In spite of the profusion of goods and trades squeezed along this tiny road, this backpackerland is somehow more orderly than I had imagined. I had envisaged a confusing network of alley ways, a sense of mystery, an edge created by the merging of East and West. But among the apparent disorder, everything has its place. The same faces, the same stalls, day in day out. Fresh travellers arrive and glance nervously up and down, yet within an hour or two they've blended into the background.

I book into one of the many purpose-built guesthouses, full of windowless rooms stacked above, below and next to each other - sharing with fellow cycling enthusiast Pete, from Australia. The room is barely bigger than our two beds, and too small for the door to open fully. Once our bags are emptied, we've just about enough room to rotate! But it overlooks a Wat, and is just far enough from the Khao San Road to believe that there is some kind of normality...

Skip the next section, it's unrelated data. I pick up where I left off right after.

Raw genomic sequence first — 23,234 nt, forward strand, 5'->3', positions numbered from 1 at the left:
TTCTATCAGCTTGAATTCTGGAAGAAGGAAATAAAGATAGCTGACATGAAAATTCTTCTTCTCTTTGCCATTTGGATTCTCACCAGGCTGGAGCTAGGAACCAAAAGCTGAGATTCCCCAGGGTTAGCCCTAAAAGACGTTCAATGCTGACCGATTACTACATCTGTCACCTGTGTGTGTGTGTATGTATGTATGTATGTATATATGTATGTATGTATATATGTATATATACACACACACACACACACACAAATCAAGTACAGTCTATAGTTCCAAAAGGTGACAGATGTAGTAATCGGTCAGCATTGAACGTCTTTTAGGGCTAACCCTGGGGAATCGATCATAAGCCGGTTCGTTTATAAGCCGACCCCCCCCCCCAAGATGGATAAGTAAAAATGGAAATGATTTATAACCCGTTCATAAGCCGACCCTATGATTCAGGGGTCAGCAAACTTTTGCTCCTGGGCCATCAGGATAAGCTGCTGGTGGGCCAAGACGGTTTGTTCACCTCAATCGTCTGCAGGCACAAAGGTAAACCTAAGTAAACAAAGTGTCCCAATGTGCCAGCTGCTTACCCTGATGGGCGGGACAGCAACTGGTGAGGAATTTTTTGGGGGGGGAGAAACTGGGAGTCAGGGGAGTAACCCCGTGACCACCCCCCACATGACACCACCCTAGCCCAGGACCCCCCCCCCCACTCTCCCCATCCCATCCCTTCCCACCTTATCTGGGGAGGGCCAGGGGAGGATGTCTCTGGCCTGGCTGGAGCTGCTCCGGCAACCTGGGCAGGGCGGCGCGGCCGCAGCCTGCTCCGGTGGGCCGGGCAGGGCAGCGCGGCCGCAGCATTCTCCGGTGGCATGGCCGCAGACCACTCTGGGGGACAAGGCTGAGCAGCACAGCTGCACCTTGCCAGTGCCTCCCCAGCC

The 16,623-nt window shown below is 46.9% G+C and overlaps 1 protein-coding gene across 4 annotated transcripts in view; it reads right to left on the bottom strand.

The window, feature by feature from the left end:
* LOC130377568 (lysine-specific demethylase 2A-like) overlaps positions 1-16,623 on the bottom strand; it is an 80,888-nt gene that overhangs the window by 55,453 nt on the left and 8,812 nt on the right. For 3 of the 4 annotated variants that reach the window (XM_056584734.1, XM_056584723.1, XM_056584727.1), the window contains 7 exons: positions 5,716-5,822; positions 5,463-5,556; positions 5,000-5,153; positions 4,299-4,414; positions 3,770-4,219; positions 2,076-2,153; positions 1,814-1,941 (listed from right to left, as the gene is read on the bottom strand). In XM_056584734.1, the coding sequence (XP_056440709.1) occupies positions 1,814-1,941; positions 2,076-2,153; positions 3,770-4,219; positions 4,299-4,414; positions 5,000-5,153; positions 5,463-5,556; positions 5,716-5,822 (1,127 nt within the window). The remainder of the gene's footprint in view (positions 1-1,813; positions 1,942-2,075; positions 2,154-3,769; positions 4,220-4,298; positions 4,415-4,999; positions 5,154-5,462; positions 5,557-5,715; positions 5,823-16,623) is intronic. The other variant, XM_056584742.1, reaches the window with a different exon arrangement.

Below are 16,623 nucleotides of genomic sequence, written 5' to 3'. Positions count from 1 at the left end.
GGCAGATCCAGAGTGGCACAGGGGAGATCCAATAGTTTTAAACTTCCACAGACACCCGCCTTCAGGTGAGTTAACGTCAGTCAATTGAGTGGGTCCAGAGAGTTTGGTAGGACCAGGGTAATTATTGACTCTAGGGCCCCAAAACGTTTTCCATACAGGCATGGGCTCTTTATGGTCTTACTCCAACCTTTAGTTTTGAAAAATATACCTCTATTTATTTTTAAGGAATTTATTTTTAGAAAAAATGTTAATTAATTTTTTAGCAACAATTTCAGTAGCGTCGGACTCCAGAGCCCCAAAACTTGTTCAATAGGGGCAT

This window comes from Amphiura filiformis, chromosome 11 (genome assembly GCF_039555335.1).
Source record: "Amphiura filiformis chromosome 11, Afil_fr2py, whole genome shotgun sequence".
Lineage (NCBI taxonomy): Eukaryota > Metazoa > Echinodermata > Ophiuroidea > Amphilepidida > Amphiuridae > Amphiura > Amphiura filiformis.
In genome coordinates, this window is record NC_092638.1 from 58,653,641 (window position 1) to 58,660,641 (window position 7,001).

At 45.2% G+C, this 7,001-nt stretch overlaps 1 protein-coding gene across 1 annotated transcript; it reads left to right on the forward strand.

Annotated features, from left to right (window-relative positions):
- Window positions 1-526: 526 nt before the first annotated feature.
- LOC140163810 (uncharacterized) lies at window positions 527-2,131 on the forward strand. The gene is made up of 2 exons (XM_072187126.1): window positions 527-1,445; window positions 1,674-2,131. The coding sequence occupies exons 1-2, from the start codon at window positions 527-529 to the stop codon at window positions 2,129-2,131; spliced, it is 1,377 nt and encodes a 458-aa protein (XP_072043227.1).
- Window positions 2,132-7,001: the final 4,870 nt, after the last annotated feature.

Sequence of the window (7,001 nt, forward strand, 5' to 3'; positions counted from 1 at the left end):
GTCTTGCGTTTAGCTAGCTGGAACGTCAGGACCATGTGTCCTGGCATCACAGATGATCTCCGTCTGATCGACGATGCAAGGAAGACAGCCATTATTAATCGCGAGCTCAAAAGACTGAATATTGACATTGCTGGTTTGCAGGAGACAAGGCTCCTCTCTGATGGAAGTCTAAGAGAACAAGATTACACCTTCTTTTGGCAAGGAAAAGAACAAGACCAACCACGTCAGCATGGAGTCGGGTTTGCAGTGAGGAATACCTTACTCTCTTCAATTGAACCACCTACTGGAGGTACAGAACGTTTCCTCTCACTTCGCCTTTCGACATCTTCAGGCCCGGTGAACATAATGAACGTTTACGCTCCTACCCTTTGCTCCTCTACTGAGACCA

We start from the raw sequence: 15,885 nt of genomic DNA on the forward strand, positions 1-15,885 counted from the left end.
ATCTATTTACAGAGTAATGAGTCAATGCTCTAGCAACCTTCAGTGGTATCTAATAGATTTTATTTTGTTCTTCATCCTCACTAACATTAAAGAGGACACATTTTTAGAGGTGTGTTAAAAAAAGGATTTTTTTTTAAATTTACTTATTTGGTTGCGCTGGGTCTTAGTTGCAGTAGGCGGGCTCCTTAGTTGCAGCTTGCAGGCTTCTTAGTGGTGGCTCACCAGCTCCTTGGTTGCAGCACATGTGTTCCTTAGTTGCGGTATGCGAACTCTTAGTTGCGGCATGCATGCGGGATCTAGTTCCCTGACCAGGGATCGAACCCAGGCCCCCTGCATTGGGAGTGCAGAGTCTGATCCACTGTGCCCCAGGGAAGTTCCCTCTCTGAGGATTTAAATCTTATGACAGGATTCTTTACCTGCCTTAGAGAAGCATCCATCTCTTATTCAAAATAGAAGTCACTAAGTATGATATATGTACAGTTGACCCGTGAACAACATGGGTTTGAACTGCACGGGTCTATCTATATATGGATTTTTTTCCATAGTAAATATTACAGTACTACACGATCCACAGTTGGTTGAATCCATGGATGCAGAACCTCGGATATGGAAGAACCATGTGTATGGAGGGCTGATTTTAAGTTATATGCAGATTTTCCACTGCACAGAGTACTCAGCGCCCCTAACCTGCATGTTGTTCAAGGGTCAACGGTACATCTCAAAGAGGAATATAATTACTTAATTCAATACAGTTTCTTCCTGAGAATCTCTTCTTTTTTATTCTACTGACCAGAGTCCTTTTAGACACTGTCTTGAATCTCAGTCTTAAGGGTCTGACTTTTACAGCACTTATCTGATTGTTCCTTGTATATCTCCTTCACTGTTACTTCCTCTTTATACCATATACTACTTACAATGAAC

I take the 'boat bus' today down Bangkok's canals, the fastest way of getting into town - this is one big Bruce Lee movie set! Sleek overpowered 'longtails' burn up and down the narrow waterways, weaving through watery chicanes, churning up the dubious water. Sitting right up front behind the wheel, the driver tames the beast behind; the engine rumbles and splutters like a drag racer. Stopping only for a few moments to scoop up passengers, we tear off again - the ticket collecter is leaning more on the side of caution - she's wearing a motorcycle helmet!

As another longtail hurtles by, kicking up a spray as we hit its wake, passengers urgently pull up curtains running the length of the hull, using a pulley system. Up ahead, a bridge is looking worryingly low, but all is in hand. Deploying a Bond style gadget, the roof lowers by 20 cms and we skim beneath it at full throttle. It's a three sensory sensation: sight, sound and smell. It certainly beats spending the afternoon caught in traffic.